IN CONVERSATION WITH POOJA SUBRAMANIAN
Proudly LGBTQI+ owned and operated by creative duo and Deadly Ponies’ Founders, Steve Boyd and Liam Bowden; Pride is a cause we embrace wholeheartedly, encouraging conversation and community. In 2021, we took our passion further, by partnering with RainbowYOUTH NZ, to help foster a safe space and empower youth to be truly themselves. In celebration of Pooja Subramanian’s appointment as the new Executive Director, we delve into the importance of Pride, bringing awareness to their work and fostering safe spaces.
As the new Executive Director, tell us a little more about your role at RainbowYOUTH.
PS: I’ve been practising my elevator pitch! I’m responsible for the operational, financial, strategic, stakeholder and staff management in the organisation. Basically, I’m the person that holds and develops relationships with key stakeholders, including the Executive Board, staff, funding bodies, community leaders, and RainbowYOUTH members.
What do you love most about working with our LGBTQI+ community and the work you do?
PS: Where do I start! Apart from the fact that this is a community I belong to and feel accountable to, every day I’m reminded of the fact that our communities are strong, resourceful, powerful, and so much more. Rainbow communities have a rich history in Aotearoa, and I feel grateful to be in a leadership role during this period of growth and change.
What does Pride mean to you?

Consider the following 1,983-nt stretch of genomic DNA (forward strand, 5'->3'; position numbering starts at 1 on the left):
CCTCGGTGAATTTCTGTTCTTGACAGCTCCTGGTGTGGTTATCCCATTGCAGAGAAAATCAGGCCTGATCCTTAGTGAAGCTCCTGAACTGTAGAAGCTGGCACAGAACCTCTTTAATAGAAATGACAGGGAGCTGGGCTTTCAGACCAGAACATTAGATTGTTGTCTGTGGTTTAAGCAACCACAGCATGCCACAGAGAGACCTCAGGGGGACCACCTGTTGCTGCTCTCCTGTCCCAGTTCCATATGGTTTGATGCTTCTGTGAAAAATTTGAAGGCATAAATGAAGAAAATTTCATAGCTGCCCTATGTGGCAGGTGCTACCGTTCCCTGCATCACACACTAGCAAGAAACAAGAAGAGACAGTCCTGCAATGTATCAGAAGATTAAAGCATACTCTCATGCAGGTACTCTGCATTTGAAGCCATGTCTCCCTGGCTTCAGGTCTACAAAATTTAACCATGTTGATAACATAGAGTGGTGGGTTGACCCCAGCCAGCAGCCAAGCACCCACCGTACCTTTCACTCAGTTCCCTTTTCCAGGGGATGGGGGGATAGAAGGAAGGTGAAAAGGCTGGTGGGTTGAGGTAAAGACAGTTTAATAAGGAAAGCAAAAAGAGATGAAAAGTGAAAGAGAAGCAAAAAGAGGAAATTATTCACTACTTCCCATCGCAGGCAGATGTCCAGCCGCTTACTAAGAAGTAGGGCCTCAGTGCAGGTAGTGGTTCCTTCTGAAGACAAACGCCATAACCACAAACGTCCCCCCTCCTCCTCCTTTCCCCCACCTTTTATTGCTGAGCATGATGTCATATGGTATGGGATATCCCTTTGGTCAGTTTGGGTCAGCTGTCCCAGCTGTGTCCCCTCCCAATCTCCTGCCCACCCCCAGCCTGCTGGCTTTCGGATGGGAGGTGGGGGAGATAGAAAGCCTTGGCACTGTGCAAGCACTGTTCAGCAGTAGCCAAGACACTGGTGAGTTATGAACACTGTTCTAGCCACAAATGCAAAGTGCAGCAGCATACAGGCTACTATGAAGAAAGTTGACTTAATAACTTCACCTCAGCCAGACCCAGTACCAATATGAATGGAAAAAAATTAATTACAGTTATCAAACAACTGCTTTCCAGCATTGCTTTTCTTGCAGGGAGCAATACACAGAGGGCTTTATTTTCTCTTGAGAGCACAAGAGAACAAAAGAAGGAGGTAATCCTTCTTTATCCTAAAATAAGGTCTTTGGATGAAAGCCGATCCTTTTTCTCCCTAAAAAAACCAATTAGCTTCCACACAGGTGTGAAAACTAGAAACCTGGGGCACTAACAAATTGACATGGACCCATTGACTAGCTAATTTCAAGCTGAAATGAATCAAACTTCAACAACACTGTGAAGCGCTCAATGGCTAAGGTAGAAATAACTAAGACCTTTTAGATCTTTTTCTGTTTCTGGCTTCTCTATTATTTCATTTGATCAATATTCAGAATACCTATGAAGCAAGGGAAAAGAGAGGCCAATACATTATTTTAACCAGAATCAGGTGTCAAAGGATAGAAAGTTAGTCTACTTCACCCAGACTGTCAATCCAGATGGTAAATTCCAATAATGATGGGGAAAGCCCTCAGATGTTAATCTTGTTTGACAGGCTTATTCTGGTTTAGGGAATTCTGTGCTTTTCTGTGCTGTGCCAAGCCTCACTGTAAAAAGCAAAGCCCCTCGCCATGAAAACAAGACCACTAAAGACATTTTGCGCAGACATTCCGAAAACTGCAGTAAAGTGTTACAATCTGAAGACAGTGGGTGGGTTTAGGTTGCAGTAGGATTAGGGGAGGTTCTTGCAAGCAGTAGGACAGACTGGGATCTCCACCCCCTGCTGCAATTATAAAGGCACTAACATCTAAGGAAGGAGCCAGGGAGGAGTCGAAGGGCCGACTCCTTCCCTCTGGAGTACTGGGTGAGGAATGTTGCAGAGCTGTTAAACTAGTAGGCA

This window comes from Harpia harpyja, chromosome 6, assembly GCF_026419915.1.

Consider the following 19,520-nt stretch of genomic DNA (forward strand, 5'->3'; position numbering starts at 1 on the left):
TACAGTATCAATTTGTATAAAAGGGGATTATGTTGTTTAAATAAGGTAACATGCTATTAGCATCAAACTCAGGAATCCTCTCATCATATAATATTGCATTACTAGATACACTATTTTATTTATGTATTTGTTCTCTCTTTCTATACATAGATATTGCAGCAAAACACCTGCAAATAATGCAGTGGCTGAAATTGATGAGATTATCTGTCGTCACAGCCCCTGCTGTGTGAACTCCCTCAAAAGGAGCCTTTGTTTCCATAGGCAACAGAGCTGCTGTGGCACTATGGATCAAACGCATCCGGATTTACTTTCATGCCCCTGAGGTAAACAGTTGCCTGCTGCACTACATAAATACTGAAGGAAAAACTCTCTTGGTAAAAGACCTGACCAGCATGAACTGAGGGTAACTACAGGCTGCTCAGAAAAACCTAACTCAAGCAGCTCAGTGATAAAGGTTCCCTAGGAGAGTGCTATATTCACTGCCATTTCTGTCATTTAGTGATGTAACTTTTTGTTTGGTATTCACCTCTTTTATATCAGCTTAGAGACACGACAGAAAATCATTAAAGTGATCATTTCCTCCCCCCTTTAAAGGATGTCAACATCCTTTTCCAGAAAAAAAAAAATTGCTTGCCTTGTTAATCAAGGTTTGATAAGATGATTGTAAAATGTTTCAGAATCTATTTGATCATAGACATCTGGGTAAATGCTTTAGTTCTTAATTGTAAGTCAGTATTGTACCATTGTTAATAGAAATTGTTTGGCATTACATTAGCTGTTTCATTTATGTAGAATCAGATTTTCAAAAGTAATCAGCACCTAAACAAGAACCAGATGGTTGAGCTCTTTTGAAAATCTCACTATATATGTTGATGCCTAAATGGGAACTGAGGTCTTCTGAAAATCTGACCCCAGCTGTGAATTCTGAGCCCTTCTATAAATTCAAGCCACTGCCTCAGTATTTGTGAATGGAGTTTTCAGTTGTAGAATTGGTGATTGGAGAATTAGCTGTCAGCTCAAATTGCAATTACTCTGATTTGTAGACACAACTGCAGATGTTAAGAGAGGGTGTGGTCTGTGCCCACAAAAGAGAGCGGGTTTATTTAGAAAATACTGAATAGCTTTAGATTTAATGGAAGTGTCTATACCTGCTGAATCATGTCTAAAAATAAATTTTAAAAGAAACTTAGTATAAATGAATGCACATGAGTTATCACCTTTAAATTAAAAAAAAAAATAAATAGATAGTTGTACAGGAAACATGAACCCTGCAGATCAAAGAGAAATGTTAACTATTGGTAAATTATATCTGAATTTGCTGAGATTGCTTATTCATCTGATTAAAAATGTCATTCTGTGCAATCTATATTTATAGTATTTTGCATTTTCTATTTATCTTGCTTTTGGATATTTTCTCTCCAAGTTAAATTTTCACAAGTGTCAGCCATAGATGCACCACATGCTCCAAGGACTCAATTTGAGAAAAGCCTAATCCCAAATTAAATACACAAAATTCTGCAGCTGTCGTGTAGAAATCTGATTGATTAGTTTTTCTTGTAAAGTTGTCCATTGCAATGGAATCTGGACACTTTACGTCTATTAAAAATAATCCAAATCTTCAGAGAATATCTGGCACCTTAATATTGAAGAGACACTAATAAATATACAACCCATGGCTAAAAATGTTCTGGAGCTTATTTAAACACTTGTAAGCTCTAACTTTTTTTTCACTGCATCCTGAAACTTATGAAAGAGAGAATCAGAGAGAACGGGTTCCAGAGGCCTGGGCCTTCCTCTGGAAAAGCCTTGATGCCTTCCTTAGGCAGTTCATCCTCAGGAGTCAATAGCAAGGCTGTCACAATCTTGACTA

PS: Pride to me looks like knowing who you are, and being who you are (not to be cheesy and quote the RY motto, but it’s true). I’d like to see more people from our communities being able to be themselves authentically and unapologetically.
How can we ensure we are facilitating open and supportive conversation with the community, and those who are struggling with their identity?
PS: For me, the first thing to remember is that rainbow communities aren’t a homogenous community, we are just as diverse as the general population. My advice is always to do your research, be clear about your kaupapa and who your audience is, and be ready to meet people where they are.
What advice would you give your younger self?
PS: Honestly, I’d say, you do you, boo. Don’t listen to anybody’s idea of which box you fit into - you can make your own box!
What are you reading, listening to, and watching at the moment?
PS: Confession time - I’m a huge fan of terrible and trashy TV, anything that lets me tune out of all the very real stuff happening around the world. At the moment I’ve been watching the Real Housewives of Atlanta.. And reading Hirini Moko Mead’s book on Tīkanga Māori.